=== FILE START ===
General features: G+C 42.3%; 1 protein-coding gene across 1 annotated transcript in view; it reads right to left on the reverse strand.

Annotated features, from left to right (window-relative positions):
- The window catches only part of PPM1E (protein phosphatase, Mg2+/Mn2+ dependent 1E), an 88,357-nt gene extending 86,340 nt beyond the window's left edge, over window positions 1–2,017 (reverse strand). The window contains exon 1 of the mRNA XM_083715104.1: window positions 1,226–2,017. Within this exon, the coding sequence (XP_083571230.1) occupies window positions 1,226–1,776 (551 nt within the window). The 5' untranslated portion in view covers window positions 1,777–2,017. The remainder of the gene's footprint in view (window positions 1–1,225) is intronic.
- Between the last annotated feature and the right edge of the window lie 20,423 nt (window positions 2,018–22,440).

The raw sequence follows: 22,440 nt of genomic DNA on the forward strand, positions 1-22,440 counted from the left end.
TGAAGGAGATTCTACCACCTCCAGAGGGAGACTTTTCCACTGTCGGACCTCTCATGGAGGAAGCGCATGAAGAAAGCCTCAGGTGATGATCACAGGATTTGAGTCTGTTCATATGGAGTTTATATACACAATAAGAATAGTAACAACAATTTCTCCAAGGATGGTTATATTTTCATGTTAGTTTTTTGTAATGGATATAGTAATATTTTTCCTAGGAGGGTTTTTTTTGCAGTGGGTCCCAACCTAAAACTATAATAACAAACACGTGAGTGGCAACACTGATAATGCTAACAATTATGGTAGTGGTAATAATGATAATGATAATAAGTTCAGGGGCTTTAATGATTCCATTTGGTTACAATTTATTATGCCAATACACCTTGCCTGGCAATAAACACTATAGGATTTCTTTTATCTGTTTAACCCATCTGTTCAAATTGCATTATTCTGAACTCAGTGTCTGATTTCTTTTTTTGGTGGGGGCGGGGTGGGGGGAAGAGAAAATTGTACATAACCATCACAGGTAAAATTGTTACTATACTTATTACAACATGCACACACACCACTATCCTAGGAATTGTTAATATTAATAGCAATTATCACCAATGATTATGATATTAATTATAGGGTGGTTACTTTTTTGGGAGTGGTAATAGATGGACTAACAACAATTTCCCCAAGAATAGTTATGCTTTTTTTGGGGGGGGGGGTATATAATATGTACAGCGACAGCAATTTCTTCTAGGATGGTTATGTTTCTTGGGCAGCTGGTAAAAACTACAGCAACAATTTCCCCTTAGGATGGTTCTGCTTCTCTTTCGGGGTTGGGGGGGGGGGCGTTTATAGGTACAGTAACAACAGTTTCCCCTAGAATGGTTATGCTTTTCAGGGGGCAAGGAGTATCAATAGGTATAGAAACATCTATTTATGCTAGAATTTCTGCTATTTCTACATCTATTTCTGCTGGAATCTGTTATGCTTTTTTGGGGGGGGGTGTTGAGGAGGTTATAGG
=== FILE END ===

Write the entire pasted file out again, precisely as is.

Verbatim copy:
General features: G+C 42.3%; 1 protein-coding gene across 1 annotated transcript in view; it reads right to left on the reverse strand.

Annotated features, from left to right (window-relative positions):
- The window catches only part of PPM1E (protein phosphatase, Mg2+/Mn2+ dependent 1E), an 88,357-nt gene extending 86,340 nt beyond the window's left edge, over window positions 1–2,017 (reverse strand). The window contains exon 1 of the mRNA XM_083715104.1: window positions 1,226–2,017. Within this exon, the coding sequence (XP_083571230.1) occupies window positions 1,226–1,776 (551 nt within the window). The 5' untranslated portion in view covers window positions 1,777–2,017. The remainder of the gene's footprint in view (window positions 1–1,225) is intronic.
- Between the last annotated feature and the right edge of the window lie 20,423 nt (window positions 2,018–22,440).

The raw sequence follows: 22,440 nt of genomic DNA on the forward strand, positions 1-22,440 counted from the left end.
TGAAGGAGATTCTACCACCTCCAGAGGGAGACTTTTCCACTGTCGGACCTCTCATGGAGGAAGCGCATGAAGAAAGCCTCAGGTGATGATCACAGGATTTGAGTCTGTTCATATGGAGTTTATATACACAATAAGAATAGTAACAACAATTTCTCCAAGGATGGTTATATTTTCATGTTAGTTTTTTGTAATGGATATAGTAATATTTTTCCTAGGAGGGTTTTTTTTGCAGTGGGTCCCAACCTAAAACTATAATAACAAACACGTGAGTGGCAACACTGATAATGCTAACAATTATGGTAGTGGTAATAATGATAATGATAATAAGTTCAGGGGCTTTAATGATTCCATTTGGTTACAATTTATTATGCCAATACACCTTGCCTGGCAATAAACACTATAGGATTTCTTTTATCTGTTTAACCCATCTGTTCAAATTGCATTATTCTGAACTCAGTGTCTGATTTCTTTTTTTGGTGGGGGCGGGGTGGGGGGAAGAGAAAATTGTACATAACCATCACAGGTAAAATTGTTACTATACTTATTACAACATGCACACACACCACTATCCTAGGAATTGTTAATATTAATAGCAATTATCACCAATGATTATGATATTAATTATAGGGTGGTTACTTTTTTGGGAGTGGTAATAGATGGACTAACAACAATTTCCCCAAGAATAGTTATGCTTTTTTTGGGGGGGGGGGTATATAATATGTACAGCGACAGCAATTTCTTCTAGGATGGTTATGTTTCTTGGGCAGCTGGTAAAAACTACAGCAACAATTTCCCCTTAGGATGGTTCTGCTTCTCTTTCGGGGTTGGGGGGGGGGGCGTTTATAGGTACAGTAACAACAGTTTCCCCTAGAATGGTTATGCTTTTCAGGGGGCAAGGAGTATCAATAGGTATAGAAACATCTATTTATGCTAGAATTTCTGCTATTTCTACATCTATTTCTGCTGGAATCTGTTATGCTTTTTTGGGGGGGGGTGTTGAGGAGGTTATAGG